|September 26, 2012||Filled under Our Town||
by Jim Buell, 2nd Asst. Chief at the Shelburne Fire Dept.
Dear Mom and Dad,
Today the fire department came and visited us at school. It was a lot of fun talking with them and hearing their message on safety tips that can help our family out. Ask me what I learned.
For those of us in kindergarten to 2nd grade, we heard that if fire gets on us, we should Stop Drop and Roll. If there is smoke in the house, we learned to Crawl Low and Go. The fun part was we got to practice this using the Stop Drop and Roll gym mat and the fire department’s smoke house. I can show you how to do it! We also heard that if we are trapped, we should throw our pillow out of the window. How funny is that! The entire class broke up laughing when the fireman threw the pillow across the room. He also told us that we should never jump out of a window, but hang and drop. Hey, I know the emergency telephone number, it’s 911! We learned that it is important to stay on the phone with the dispatcher and to never hang up on them. A firefighter, along with one of our teachers, got dressed up in all of the gear they wear. That was neat, and we learned that firefighters are our friend and someone not to hide from. The fireman told us that if we needed to, when the fireman would holler looking for us, we could use our outside voice to holler back and let him know where we were. I can show you how to do that too! Did you know that smoking cigarettes is bad? We found that out today, and never will I start that nasty habit. The firefighter also told us that it is important to get out of a building if the smoke alarm sounds, even if it is from burnt food on the stove. That reminds me, we need to sit down at the table as a family to develop a home escape plan and then practice it. I have dibs on picking out our family meeting place! We finished up our day playing a neat game, Tools versus Toys. That was fun; I can play it with you if you like.
The 3rd and 4th graders got to go outside and tour the Fire Safety Trailer. That was a lot of fun and very interesting. The firefighters used little rooms to demonstrate home hazards that we had to find. That was a lot of fun and at the end we got to exit from the bedroom down an escape ladder. The firefighters were right there helping us get down. We need to get the family together to walk through our house and see what hazards we can find and then correct. The firefighters also reminded us that when we change our clocks back, we need to change the batteries in our smoke and CO detectors. Can we make a trip to the store to buy the batteries? One thing they told us that we can help you with is if we bring a live tree in our house to celebrate Christmas, I can be responsible to check and make sure it has water each day. That is something I can do if it is okay with you.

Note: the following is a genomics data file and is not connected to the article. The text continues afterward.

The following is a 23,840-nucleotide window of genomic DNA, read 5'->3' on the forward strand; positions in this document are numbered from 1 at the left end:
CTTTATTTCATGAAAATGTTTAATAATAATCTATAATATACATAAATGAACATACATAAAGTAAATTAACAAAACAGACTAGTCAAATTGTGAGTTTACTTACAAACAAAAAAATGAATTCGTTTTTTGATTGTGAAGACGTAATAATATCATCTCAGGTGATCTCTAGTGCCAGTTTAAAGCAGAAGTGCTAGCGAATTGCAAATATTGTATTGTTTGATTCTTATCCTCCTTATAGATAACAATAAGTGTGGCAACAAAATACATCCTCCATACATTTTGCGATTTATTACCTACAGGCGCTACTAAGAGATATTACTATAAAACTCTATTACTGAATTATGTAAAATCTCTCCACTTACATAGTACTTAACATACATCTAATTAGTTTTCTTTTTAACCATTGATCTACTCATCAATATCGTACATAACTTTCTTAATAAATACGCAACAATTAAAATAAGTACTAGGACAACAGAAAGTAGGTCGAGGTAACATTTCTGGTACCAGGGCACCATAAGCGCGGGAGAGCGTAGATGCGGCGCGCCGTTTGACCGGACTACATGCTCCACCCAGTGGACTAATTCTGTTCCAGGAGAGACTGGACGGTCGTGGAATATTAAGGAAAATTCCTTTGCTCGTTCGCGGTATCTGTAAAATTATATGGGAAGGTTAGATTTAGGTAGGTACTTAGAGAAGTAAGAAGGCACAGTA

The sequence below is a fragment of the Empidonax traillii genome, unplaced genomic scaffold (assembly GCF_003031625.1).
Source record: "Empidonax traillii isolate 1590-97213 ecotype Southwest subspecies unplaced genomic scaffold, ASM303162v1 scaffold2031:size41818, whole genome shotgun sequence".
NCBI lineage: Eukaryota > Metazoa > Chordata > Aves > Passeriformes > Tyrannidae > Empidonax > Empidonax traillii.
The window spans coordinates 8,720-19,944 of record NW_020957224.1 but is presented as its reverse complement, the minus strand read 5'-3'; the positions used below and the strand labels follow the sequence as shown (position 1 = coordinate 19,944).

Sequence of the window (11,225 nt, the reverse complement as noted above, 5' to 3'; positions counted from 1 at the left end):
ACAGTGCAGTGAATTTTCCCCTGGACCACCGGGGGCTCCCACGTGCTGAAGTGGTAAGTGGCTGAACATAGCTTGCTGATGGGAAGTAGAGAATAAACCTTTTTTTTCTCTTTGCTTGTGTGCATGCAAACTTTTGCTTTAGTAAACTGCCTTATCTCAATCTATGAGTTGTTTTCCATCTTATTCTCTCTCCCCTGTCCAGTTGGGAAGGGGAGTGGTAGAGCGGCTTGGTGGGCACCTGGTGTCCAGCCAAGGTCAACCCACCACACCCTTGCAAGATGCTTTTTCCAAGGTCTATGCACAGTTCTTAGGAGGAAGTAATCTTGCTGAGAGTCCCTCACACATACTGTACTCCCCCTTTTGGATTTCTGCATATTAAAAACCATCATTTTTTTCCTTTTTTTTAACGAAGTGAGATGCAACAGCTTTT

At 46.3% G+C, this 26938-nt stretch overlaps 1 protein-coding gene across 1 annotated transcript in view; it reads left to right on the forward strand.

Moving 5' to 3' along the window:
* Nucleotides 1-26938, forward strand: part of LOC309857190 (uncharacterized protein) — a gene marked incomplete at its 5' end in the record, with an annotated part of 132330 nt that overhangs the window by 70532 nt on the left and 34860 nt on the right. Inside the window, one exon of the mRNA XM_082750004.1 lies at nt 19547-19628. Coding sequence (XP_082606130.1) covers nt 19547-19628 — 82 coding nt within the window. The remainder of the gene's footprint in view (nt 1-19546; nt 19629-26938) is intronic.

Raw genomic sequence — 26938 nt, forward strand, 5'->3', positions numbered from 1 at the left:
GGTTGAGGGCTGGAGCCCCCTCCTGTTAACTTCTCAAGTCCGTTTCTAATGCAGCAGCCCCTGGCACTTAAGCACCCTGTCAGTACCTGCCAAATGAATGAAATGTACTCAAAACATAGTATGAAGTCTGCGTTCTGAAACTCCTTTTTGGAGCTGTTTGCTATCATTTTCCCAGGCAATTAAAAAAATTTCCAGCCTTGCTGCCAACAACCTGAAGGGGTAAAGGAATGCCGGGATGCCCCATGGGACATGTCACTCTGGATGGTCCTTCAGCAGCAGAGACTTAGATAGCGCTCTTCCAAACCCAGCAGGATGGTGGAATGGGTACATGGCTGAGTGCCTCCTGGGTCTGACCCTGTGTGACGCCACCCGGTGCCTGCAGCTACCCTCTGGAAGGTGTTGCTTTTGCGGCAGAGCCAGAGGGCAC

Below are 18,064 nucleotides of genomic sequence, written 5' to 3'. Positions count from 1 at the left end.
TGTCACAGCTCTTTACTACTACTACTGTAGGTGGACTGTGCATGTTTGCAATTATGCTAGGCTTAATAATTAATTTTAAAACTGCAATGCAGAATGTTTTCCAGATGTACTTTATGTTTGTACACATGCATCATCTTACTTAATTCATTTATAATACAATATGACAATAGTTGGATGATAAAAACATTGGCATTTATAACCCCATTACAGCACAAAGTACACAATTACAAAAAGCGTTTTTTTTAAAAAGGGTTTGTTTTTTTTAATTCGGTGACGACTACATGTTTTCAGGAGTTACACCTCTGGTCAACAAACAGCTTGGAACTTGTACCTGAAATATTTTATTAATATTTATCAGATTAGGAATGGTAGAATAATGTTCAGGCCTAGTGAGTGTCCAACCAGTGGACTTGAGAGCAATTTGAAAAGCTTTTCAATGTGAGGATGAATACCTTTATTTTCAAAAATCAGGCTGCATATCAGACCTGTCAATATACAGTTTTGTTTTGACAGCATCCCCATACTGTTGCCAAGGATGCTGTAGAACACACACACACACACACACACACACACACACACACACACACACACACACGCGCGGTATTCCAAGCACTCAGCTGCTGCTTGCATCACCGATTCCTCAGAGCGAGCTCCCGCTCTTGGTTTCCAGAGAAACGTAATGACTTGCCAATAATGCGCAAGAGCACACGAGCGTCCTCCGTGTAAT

Fifth graders met as a group in the cafeteria and listened to a police officer discuss 911 and how to report an emergency. It is really important to stay on the phone with the dispatcher until they tell us that it is okay to hang up. We also discussed general safety items like stranger/danger, wearing our helmet when we ride a bike or skateboard, things like that. Let’s talk at dinner and I’ll fill you in.
Well, all those things were neat when we were in elementary school, but now that we are middle schooler’s we already know all that stuff. This year all 6th through 8th graders gathered in the cafeteria and viewed and discussed a power point presentation. The fire officer doing the presentation spoke about the fire tetrahedron, how Class A, B, and C fires are fought (using the tetrahedron to illustrate) and how they approach safety from the perspective of a proactive action (by doing education and making people aware) and a reactive action (how the fire department does fire suppression). He spoke to us about making good decisions when it comes to taking risks. It was a very interesting presentation; we should take some time to review that information as a family.
For all of us, it was a great day and we learned a lot. Now, ask me what I learned and what I can share with you!
Your loving son or daughter